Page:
The purpose of a recent study carried out by a group of international researchers (Al-Hilphy et al., 2021), was to explore the impact of halogen drying temperature (varying between 60 and 80°C) on drying kinetics and some sensory and physical properties of tomato slices. In addition, experimental data was used to develop a new predictive model, whose performance was compared with that of previously proposed models.
The study shows that increasing the drying temperature from 60 to 80°C reduces the drying time from 150 to 106 min., but increases energy consumption. Furthermore, it was noted that, under all conditions tested, the drying rate is not constant during the process, while the effective moisture diffusion varied between 7.96 x 10-9 and 1.07 x 10-8 m2/s.
The samples with the best sensory evaluation were those treated at 60°C. The authors point out that the color parameters (L*, a*, b*, a*/b* and ΔE) were significantly affected by drying temperature. The browning index and mass transfer coefficient increased significantly with the increase of the drying temperature.
In conclusion, considering its ability in saving energy consumption, reducing drying time and producing high-quality products, this innovative process – even if it needs further study – showed a good potential for upscaling compared with conventional technologies.
Microbial inactivation in tomatoes with an innovative water-assisted Ultraviolet C light technology
The purpose of a recent study, carried out by a group of Spanish researchers (Abadias et al., 2021), was to assess the efficacy of a new ‘clean’ technology for the disinfection of fresh tomatoes and processing wash water. In particular, this technology is based on the combined use a water-assisted UVC light device (WUVC).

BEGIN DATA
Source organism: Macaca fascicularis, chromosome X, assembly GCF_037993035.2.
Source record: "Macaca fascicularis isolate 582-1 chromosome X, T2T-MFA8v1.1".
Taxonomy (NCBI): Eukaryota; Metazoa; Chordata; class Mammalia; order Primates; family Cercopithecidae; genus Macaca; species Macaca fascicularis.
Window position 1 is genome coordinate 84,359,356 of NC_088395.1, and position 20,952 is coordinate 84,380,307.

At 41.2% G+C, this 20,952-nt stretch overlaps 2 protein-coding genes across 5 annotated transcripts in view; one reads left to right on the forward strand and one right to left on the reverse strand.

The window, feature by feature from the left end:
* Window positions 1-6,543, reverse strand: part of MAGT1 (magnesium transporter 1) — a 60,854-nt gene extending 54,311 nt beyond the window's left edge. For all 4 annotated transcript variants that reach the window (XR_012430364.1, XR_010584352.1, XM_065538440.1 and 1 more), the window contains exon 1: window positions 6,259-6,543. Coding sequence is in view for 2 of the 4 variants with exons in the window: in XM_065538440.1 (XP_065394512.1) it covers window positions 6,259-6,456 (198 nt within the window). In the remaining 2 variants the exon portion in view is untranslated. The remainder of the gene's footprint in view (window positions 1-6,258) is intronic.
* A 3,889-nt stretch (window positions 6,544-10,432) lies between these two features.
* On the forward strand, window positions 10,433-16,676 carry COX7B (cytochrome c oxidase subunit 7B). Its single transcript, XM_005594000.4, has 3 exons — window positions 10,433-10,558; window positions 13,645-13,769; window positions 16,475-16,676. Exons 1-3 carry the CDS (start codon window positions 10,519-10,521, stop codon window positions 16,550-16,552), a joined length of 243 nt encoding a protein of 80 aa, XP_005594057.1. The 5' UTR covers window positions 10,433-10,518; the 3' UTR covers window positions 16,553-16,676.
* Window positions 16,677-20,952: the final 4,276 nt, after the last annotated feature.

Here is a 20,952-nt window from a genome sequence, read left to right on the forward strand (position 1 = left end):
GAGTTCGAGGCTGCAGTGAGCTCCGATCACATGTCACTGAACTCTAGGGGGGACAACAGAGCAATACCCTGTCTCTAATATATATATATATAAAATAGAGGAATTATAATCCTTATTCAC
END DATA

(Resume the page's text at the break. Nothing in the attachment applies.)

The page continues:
First, wash waters with different turbidities were inoculated with Listeria innocua and treated in the WUVC device at different dosages. Secondly, fresh tomatoes, inoculated with L. innocua and non-inoculated ones, were treated using the WUVC device containing wash water of different turbidities for different times.
The results show that the reduction of L. innocua populations was influenced by turbidity: lower reduction values were observed at higher turbidities. It has also been observed that washing tomatoes with tap water with UVC lamps off significantly decreased the L. innocua populations on the surface of the fruit, but not to those that end up in the water.
Contrarily, when UVC lights were on, L. innocua population in wash water after treatment significantly decreased. In conclusion, the results obtained so far are very promising for the development of a new ‘clean’ technology to be used for disinfection in tomato processing, but further research is needed to improve the performance of the proposed system using water with a certain degree of turbidity.
A.R. Al-Hilphy et al., Journal of Food Process Engineering, 44, 2021, e13624; Abadias et al., Food Microbiology, 94, 2021, 103631.